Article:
King Arthur is by nature not a happy story for anyone. This is a pre-King Arthur narrative that’s more twisted than any other I’ve read in that world. I loved every minute of it. We follow Nimue, future Lady of the Lake, as she inherits the sword of power and tries to figure out what to do with it. We meet all the characters we expect to meet, although not always in the form we expect. There is so much violence, but also tenderness and familial ties and love. Nimue is truly confused and conflicted, and I love that the story centered around her. I know this is an upcoming Netflix show, but I hope there’s a full series of books coming, too. I want more.
The narrator is awesome! This book is kind of a mix of Goosebumps and Theodore Boone. It’s a middle grade mystery with ghosts and demons. It’s not incredibly scary, but maybe not a good read for nervous children. I really enjoyed it. I did not want to stop listening. There’s an interesting cast of characters, a good mystery, and some real legal information. The main character is also kind of a math nerd, which I would have loved in my own middle grade years. Also, it’s a great read for children in blended families, as it deals with some of that without being preachy.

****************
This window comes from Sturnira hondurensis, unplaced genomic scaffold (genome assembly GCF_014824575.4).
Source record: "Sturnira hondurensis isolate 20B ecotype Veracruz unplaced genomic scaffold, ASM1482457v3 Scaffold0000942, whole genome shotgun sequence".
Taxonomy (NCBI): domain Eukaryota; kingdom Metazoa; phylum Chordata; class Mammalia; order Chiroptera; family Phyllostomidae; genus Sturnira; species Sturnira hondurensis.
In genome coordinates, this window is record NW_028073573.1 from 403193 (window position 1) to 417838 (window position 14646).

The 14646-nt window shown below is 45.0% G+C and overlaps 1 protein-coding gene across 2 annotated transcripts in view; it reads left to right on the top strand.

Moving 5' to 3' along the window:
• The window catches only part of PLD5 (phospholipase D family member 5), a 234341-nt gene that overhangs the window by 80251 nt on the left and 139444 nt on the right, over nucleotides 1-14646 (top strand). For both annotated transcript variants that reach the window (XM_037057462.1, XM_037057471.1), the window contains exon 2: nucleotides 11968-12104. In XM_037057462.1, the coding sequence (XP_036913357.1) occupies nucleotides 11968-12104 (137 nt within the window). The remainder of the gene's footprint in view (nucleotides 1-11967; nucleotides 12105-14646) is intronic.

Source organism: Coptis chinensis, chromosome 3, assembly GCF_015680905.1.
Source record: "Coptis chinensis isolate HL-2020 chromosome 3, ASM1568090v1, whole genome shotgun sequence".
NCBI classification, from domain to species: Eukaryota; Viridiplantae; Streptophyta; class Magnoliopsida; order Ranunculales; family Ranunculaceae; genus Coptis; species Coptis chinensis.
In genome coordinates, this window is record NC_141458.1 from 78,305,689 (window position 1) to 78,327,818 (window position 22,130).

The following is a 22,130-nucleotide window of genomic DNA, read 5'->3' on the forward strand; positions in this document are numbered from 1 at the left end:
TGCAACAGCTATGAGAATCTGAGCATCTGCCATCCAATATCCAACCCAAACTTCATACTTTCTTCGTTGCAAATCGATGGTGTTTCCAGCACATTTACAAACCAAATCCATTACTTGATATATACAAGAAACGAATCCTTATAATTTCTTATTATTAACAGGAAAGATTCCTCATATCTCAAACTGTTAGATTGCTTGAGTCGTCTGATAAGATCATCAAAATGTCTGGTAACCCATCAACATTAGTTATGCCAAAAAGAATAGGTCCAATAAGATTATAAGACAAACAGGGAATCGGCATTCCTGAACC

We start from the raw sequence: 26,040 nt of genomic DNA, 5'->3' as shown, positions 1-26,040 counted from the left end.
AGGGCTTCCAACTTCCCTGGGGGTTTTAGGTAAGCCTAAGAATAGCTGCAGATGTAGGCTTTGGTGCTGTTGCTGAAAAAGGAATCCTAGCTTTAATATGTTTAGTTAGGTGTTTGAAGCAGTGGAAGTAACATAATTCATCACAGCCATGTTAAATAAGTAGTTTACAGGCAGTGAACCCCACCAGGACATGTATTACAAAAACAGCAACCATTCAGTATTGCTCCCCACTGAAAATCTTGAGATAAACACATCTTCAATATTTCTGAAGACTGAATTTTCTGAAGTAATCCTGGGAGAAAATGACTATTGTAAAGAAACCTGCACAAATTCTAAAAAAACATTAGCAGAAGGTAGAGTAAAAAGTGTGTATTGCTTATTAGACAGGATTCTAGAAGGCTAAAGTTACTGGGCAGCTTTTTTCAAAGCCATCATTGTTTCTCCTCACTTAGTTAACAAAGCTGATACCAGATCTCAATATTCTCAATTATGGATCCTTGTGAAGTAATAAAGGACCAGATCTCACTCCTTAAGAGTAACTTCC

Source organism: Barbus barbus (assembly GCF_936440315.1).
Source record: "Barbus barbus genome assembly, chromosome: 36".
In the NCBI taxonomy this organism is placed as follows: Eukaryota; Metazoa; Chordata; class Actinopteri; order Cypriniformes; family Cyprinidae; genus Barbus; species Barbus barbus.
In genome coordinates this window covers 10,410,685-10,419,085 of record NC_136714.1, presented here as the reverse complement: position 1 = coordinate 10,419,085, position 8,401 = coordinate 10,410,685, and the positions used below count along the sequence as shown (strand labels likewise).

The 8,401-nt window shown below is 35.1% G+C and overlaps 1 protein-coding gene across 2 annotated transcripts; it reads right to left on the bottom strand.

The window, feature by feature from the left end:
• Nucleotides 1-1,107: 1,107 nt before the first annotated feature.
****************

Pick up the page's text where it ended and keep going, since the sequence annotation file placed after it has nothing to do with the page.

A note on the narrator: This book is narrated by the author. She’s good, and when she talks about things like her father passing, you can hear her choke up a bit. It adds some weight to the reading.
I think all the parents I know struggle with the use of devices in families, but I like the idea of a day of tech rest. 24/6 makes some compelling arguments, though I’m not sure I needed any. It also has some actionable ideas for how to make it work, which is incredibly valuable.
It may be enough to say that if you’re a fan of Buffy, you will love this book, but I’m going to go ahead and say a little more than that.
First of all, it was true of Slayer and it’s true again here, Kiersten White does a phenomenal job of incorporating Buffy-speak into the book. It feels like a continuation of the TV series. Who doesn’t want that? Also, we again get to see some characters from the show, and they feel true to themselves and it’s a delight. The storyline of this book continues on from the end of Slayer. I personally had not read Slayer since before its publication, so it took me a minute to refresh, but this book did a good job of catching you back up if it’s been a while, without an unnecessary info dump in case you’re reading them back to back.
There are all the things you’d expect from a story in the Buffy-verse: demons, intrigue, romances that seem doomed, witty banter, an apocalypse. I adored every page, and I never wanted to put it down. If you love Buffy (and if you don’t, you’re the monster), you will love this book.